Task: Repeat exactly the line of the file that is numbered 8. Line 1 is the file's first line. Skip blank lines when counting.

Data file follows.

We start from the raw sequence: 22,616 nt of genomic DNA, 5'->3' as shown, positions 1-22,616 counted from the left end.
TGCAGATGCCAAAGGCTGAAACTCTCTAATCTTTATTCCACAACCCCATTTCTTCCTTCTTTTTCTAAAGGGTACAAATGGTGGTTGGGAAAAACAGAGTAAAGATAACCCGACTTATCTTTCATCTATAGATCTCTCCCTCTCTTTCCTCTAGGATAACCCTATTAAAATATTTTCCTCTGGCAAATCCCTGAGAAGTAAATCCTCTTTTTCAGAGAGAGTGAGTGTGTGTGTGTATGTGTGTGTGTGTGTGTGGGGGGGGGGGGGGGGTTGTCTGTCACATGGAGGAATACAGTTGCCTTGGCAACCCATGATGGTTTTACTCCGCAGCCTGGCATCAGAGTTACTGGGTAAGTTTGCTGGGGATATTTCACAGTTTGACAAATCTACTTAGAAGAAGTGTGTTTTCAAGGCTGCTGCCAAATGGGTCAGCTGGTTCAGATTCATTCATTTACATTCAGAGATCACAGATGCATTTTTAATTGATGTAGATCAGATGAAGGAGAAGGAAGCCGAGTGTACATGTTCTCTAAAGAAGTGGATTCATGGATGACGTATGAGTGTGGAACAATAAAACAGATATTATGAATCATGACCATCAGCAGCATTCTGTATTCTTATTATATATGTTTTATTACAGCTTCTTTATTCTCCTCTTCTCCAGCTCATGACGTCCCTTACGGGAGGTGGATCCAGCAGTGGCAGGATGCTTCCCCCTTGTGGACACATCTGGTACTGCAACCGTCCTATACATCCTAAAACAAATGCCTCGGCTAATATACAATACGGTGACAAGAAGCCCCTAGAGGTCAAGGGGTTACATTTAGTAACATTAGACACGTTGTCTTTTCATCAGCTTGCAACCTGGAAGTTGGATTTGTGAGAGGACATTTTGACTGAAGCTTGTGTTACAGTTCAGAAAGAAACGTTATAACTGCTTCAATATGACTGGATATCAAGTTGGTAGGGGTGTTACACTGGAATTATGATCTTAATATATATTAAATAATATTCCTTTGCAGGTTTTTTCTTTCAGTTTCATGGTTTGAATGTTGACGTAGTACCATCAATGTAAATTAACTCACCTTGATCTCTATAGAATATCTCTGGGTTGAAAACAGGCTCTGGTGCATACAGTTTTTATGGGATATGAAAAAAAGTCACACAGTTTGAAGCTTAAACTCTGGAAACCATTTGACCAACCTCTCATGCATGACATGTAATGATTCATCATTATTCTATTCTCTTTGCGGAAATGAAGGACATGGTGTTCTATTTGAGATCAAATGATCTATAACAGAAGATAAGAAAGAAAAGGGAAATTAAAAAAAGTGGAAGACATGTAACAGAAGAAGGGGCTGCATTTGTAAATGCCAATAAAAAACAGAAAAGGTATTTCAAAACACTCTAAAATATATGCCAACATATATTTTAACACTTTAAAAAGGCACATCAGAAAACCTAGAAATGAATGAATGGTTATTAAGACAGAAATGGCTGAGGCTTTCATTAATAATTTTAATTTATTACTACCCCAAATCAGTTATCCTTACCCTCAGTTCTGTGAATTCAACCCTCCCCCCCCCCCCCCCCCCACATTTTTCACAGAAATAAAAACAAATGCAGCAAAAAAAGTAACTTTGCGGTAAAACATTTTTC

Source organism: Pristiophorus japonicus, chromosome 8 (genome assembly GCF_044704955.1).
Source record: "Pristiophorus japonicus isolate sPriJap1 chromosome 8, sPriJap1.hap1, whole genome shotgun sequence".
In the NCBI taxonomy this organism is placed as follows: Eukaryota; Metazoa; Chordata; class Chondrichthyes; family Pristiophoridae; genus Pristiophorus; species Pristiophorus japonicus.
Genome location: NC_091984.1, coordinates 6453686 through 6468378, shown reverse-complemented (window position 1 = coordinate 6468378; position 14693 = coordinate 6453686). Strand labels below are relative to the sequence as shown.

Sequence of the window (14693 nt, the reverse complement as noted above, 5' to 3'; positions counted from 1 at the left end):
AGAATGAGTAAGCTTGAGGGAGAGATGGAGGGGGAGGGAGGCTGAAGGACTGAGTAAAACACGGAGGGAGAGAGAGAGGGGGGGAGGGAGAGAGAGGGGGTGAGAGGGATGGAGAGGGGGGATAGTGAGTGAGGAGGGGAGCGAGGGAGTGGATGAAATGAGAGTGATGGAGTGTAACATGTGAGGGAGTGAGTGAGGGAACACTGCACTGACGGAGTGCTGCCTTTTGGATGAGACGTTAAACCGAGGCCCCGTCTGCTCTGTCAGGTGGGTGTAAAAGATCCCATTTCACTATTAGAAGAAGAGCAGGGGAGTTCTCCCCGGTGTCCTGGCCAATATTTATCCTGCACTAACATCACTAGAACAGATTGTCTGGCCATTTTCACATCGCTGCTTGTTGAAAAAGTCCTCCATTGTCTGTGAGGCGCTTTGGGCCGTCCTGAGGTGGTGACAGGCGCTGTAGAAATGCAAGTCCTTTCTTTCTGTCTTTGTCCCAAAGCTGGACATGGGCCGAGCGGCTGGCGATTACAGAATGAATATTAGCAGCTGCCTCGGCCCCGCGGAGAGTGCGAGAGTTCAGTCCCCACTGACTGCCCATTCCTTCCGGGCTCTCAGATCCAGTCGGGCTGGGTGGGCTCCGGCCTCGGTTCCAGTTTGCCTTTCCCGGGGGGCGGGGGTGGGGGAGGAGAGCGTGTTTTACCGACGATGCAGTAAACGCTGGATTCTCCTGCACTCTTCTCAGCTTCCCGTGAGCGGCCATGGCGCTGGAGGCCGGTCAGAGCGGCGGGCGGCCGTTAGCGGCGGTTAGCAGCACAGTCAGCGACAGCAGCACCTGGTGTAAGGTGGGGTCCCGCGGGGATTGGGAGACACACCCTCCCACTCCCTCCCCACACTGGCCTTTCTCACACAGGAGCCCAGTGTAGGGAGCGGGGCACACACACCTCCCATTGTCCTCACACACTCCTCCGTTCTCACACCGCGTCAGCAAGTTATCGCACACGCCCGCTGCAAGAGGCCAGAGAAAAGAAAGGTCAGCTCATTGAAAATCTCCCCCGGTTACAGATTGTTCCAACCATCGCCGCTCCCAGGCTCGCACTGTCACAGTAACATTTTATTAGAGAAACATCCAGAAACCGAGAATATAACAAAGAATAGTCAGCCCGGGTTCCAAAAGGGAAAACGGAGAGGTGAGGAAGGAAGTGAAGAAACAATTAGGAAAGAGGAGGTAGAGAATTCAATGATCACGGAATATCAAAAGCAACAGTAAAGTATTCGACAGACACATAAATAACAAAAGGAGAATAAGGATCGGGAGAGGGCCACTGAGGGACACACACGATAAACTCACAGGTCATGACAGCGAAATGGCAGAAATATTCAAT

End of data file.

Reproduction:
AGAATGAGTAAGCTTGAGGGAGAGATGGAGGGGGAGGGAGGCTGAAGGACTGAGTAAAACACGGAGGGAGAGAGAGAGGGGGGGAGGGAGAGAGAGGGGGTGAGAGGGATGGAGAGGGGGGATAGTGAGTGAGGAGGGGAGCGAGGGAGTGGATGAAATGAGAGTGATGGAGTGTAACATGTGAGGGAGTGAGTGAGGGAACACTGCACTGACGGAGTGCTGCCTTTTGGATGAGACGTTAAACCGAGGCCCCGTCTGCTCTGTCAGGTGGGTGTAAAAGATCCCATTTCACTATTAGAAGAAGAGCAGGGGAGTTCTCCCCGGTGTCCTGGCCAATATTTATCCTGCACTAACATCACTAGAACAGATTGTCTGGCCATTTTCACATCGCTGCTTGTTGAAAAAGTCCTCCATTGTCTGTGAGGCGCTTTGGGCCGTCCTGAGGTGGTGACAGGCGCTGTAGAAATGCAAGTCCTTTCTTTCTGTCTTTGTCCCAAAGCTGGACATGGGCCGAGCGGCTGGCGATTACAGAATGAATATTAGCAGCTGCCTCGGCCCCGCGGAGAGTGCGAGAGTTCAGTCCCCACTGACTGCCCATTCCTTCCGGGCTCTCAGATCCAGTCGGGCTGGGTGGGCTCCGGCCTCGGTTCCAGTTTGCCTTTCCCGGGGGGCGGGGGTGGGGGAGGAGAGCGTGTTTTACCGACGATGCAGTAAACGCTGGATTCTCCTGCACTCTTCTCAGCTTCCCGTGAGCGGCCATGGCGCTGGAGGCCGGTCAGAGCGGCGGGCGGCCGTTAGCGGCGGTTAGCAGCACAGTCAGCGACAGCAGCACCTGGTGTAAGGTGGGGTCCCGCGGGGATTGGGAGACACACCCTCCCACTCCCTCCCCACACTGGCCTTTCTCACACAGGAGCCCAGTGTAGGGAGCGGGGCACACACACCTCCCATTGTCCTCACACACTCCTCCGTTCTCACACCGCGTCAGCAAGTTATCGCACACGCCCGCTGCAAGAGGCCAGAGAAAAGAAAGGTCAGCTCATTGAAAATCTCCCCCGGTTACAGATTGTTCCAACCATCGCCGCTCCCAGGCTCGCACTGTCACAGTAACATTTTATTAGAGAAACATCCAGAAACCGAGAATATAACAAAGAATAGTCAGCCCGGGTTCCAAAAGGGAAAACGGAGAGGTGAGGAAGGAAGTGAAGAAACAATTAGGAAAGAGGAGGTAGAGAATTCAATGATCACGGAATATCAAAAGCAACAGTAAAGTATTCGACAGACACATAAATAACAAAAGGAGAATAAGGATCGGGAGAGGGCCACTGAGGGACACACACGATAAACTCACAGGTCATGACAGCGAAATGGCAGAAATATTCAAT